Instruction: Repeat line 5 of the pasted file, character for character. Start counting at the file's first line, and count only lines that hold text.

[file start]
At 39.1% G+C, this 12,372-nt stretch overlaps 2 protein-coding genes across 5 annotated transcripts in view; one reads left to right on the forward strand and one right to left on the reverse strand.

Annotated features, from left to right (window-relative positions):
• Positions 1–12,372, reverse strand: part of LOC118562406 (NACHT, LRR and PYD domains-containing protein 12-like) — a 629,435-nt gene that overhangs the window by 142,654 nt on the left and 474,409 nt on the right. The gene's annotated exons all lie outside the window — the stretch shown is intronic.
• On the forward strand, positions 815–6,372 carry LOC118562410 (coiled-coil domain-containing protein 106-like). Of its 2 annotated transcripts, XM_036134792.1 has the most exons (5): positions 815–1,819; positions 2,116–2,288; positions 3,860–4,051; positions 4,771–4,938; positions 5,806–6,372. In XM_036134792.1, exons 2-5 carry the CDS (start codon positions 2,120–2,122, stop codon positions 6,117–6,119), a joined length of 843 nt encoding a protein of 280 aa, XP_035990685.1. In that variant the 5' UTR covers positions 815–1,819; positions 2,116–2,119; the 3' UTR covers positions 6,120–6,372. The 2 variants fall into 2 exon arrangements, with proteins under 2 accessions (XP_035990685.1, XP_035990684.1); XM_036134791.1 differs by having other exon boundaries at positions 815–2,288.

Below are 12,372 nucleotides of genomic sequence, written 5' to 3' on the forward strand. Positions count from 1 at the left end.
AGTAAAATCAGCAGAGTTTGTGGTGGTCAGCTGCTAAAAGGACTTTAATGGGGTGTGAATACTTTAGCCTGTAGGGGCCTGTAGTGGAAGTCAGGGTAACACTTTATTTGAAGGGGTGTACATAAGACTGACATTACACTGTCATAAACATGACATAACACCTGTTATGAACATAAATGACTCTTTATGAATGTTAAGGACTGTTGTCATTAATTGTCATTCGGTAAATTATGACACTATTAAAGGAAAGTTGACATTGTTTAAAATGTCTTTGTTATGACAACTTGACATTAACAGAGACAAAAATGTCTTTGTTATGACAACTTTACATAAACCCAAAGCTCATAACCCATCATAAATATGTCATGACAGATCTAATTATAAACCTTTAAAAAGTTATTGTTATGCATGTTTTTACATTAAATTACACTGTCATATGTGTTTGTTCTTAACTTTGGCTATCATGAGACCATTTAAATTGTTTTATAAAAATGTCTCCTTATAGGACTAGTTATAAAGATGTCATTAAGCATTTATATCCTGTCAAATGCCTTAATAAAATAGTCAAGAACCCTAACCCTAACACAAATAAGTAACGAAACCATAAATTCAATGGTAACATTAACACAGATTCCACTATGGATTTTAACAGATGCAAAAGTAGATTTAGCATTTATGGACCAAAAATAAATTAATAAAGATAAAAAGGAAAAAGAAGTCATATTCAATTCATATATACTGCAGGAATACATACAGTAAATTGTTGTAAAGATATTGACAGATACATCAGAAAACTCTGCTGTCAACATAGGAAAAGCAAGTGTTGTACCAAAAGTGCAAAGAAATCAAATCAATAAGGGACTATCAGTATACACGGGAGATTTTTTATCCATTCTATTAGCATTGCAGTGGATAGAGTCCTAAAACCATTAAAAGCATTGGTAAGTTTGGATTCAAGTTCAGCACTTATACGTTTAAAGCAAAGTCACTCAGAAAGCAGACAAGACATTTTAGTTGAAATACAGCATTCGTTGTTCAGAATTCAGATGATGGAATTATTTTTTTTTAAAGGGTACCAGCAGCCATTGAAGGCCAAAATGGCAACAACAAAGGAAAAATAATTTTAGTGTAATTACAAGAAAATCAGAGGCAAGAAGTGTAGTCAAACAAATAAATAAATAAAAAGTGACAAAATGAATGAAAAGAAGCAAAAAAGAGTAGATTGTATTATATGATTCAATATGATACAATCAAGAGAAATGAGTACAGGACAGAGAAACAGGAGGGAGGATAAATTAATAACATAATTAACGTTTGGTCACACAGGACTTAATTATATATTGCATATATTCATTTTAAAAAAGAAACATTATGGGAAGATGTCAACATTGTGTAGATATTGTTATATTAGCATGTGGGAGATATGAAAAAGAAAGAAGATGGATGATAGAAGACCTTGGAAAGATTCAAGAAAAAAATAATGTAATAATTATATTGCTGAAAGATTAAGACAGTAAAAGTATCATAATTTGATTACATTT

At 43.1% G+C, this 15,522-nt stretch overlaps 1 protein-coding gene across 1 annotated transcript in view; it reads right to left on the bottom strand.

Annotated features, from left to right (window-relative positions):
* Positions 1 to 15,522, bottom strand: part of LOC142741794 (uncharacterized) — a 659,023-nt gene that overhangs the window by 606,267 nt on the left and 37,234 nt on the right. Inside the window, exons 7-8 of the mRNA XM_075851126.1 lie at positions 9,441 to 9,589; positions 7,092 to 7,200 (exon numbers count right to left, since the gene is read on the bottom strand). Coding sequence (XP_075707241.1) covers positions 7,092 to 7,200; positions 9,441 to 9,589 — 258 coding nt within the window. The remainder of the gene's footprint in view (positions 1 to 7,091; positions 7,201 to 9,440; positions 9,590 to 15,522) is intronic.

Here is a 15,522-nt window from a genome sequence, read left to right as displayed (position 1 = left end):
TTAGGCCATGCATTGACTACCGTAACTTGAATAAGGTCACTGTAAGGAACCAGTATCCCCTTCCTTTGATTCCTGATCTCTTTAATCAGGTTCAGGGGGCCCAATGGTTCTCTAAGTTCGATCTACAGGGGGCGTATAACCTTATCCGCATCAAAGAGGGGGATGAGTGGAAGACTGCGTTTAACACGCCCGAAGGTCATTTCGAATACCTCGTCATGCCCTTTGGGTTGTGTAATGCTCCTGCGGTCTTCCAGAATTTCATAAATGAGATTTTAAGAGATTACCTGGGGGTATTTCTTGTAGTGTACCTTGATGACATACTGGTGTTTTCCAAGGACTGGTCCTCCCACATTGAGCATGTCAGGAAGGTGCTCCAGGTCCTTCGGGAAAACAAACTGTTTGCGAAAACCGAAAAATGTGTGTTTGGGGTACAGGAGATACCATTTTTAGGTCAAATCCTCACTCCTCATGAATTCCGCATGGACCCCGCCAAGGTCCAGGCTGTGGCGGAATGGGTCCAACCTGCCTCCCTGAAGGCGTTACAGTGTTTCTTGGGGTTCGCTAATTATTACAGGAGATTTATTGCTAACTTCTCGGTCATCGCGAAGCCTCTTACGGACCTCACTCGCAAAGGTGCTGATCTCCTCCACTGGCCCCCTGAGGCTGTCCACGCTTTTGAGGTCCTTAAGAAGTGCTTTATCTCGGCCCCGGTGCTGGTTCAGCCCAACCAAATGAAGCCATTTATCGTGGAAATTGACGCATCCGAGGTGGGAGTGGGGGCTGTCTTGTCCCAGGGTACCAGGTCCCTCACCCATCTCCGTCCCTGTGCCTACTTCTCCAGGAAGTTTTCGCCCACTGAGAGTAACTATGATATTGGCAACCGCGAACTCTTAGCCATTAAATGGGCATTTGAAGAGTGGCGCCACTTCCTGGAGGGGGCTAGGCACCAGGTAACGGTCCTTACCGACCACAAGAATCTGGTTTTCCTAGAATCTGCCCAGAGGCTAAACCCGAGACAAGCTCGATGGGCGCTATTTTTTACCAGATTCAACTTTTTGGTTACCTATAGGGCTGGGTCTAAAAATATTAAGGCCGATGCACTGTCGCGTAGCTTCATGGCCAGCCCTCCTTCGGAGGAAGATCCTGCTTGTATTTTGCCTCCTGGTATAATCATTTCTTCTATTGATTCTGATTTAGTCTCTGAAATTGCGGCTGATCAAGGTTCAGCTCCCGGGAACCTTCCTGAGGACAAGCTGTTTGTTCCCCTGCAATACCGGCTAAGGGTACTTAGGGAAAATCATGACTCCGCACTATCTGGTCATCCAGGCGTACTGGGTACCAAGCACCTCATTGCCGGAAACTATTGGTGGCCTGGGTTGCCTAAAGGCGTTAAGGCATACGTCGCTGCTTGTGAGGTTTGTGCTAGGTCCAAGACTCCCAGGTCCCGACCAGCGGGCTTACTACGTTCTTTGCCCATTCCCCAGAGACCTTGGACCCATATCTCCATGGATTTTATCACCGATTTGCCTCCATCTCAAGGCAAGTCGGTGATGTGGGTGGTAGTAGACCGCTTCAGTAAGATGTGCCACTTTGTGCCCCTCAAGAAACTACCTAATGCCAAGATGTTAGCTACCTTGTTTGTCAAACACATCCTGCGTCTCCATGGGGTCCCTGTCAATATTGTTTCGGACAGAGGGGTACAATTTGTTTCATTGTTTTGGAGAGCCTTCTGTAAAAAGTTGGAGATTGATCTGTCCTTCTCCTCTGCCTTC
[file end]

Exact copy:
Below are 12,372 nucleotides of genomic sequence, written 5' to 3' on the forward strand. Positions count from 1 at the left end.